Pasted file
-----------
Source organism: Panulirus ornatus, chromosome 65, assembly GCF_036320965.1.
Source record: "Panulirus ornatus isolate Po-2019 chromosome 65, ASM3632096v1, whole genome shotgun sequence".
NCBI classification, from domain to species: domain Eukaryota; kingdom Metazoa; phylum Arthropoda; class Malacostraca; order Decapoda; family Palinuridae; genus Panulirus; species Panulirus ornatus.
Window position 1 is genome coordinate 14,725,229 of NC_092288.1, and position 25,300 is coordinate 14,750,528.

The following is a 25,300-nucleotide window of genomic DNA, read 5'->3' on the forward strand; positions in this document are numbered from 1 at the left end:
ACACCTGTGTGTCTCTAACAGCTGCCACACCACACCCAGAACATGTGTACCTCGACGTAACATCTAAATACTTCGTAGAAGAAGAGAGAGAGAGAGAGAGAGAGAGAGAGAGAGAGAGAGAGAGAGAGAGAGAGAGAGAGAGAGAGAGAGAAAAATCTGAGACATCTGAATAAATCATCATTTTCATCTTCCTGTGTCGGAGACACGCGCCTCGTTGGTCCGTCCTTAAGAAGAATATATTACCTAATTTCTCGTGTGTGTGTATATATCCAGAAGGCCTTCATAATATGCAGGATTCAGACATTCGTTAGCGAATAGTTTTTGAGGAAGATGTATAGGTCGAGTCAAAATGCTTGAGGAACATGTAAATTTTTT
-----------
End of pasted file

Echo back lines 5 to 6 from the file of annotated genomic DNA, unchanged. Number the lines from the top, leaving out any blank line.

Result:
The following is a 25,300-nucleotide window of genomic DNA, read 5'->3' on the forward strand; positions in this document are numbered from 1 at the left end:
ACACCTGTGTGTCTCTAACAGCTGCCACACCACACCCAGAACATGTGTACCTCGACGTAACATCTAAATACTTCGTAGAAGAAGAGAGAGAGAGAGAGAGAGAGAGAGAGAGAGAGAGAGAGAGAGAGAGAGAGAGAGAGAGAGAGAGAGAAAAATCTGAGACATCTGAATAAATCATCATTTTCATCTTCCTGTGTCGGAGACACGCGCCTCGTTGGTCCGTCCTTAAGAAGAATATATTACCTAATTTCTCGTGTGTGTGTATATATCCAGAAGGCCTTCATAATATGCAGGATTCAGACATTCGTTAGCGAATAGTTTTTGAGGAAGATGTATAGGTCGAGTCAAAATGCTTGAGGAACATGTAAATTTTTT